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Cancer drug approved after Shirley man's trial

A NEW life-saving skin cancer drug, first used by a former teacher from Shirley, has been approved by a health watchdog.

A NEW life-saving skin cancer drug, first used by a former teacher from Shirley, has been approved by a health watchdog.

Sixty-year-old Robin Bridgman was given the anti-melanoma drug Vemurafenib, after his cancer spread into his neck and liver.

The grandad-of-three and another man being treated at the Queen Elizabeth Hospital, in Edgbaston, became among the first to be prescribed the treatment when it was granted a licence earlier this year.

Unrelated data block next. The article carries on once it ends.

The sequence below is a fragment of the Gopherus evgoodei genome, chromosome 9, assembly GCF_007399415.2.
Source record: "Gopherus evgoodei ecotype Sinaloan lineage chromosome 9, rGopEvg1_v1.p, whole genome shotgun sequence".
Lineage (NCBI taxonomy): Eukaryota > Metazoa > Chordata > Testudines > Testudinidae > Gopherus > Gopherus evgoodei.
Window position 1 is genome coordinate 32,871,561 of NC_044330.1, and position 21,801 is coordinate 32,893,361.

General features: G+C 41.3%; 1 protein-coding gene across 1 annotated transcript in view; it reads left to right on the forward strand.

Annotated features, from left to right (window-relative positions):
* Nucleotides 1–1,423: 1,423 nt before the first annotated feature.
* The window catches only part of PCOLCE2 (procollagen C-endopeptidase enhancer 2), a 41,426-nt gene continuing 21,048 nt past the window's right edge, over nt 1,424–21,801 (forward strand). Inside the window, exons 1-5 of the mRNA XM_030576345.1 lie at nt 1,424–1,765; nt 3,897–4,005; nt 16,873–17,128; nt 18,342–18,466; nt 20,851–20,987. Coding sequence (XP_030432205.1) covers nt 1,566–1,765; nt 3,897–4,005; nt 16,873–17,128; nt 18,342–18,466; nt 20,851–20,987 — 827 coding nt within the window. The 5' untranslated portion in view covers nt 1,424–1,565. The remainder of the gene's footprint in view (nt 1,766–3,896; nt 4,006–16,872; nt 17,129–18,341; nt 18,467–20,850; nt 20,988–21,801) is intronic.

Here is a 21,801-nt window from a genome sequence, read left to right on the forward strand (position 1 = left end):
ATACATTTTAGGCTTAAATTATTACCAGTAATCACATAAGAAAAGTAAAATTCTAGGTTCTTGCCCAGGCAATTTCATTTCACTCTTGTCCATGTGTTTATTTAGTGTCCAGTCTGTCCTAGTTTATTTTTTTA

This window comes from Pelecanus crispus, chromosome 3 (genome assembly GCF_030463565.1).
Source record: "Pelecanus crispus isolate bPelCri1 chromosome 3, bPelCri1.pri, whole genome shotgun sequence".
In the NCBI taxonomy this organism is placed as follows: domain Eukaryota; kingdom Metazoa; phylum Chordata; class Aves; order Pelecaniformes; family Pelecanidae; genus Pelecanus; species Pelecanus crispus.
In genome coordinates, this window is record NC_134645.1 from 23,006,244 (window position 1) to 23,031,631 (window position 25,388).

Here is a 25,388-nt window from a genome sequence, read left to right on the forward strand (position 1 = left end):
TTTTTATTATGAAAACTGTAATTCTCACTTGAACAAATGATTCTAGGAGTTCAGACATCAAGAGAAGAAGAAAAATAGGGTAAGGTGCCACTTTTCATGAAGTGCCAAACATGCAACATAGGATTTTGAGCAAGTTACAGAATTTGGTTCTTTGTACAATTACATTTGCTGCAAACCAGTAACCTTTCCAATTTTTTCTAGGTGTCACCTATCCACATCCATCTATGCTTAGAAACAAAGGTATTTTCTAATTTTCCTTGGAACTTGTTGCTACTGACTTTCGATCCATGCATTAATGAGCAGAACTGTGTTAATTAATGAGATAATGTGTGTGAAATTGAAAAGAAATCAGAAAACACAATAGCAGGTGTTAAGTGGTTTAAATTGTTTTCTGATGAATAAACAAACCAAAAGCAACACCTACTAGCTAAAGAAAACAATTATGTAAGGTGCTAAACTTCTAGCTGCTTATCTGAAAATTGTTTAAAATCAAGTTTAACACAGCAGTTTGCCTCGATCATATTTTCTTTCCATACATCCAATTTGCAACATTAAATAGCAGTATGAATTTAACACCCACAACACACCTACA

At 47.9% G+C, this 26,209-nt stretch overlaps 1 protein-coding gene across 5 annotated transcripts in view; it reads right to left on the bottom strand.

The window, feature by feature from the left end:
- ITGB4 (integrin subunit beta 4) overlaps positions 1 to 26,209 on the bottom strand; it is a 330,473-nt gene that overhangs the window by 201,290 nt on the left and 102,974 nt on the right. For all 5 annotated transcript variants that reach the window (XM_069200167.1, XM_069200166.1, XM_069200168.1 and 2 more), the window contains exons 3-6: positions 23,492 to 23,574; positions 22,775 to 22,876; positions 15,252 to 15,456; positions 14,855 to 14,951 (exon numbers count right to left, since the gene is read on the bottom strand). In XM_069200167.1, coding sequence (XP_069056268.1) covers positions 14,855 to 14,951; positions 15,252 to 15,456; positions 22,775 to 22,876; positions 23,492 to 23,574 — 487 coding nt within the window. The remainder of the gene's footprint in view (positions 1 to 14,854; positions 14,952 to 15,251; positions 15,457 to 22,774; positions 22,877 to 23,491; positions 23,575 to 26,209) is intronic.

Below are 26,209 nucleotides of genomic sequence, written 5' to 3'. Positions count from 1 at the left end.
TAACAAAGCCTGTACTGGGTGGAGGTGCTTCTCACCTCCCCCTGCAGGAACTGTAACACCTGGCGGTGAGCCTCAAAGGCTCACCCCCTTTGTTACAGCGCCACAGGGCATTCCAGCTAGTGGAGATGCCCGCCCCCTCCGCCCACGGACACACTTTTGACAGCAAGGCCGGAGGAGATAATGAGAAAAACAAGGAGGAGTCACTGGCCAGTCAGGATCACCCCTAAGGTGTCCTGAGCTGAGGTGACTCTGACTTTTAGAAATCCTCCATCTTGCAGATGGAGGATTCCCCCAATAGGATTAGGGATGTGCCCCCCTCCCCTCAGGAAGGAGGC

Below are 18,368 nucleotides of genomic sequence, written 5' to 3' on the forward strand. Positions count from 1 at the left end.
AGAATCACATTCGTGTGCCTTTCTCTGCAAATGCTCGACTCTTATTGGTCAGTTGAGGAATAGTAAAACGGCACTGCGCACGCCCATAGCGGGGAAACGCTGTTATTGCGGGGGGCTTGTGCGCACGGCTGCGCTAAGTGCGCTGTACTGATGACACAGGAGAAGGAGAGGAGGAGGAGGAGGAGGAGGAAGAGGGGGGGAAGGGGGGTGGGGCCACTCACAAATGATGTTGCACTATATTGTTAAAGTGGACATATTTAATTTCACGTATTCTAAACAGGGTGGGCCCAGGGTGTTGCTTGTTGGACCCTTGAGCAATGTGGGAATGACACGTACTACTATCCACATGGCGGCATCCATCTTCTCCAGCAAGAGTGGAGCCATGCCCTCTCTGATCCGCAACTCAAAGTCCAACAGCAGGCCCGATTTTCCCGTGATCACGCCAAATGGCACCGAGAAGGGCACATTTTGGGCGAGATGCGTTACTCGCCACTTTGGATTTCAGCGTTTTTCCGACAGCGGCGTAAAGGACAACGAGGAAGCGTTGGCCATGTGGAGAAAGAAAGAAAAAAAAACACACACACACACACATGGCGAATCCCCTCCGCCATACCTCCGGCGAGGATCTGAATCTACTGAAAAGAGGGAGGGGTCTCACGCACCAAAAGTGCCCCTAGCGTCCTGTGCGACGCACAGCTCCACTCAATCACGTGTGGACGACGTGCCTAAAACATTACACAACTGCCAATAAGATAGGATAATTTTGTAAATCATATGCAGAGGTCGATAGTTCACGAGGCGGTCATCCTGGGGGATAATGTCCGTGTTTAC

Now NICE – the National Institute for Clinical Excellence – has approved Vemurafenib for the disease, with experts calling this the biggest breakthrough in the treatment of melanoma for more than 30 years.

Ex-deputy head, Mr Bridgman, who worked at Hall Green School, had his ear removed after a birthmark become cancerous. The disease later spread.

Dr James Larkin, who led the clinical trial at The Royal Marsden, said: “We are already seeing the positive impact this drug is having on our patients, and clinical trials have shown a very significant prolongation of life in comparison with chemotherapy.”

 

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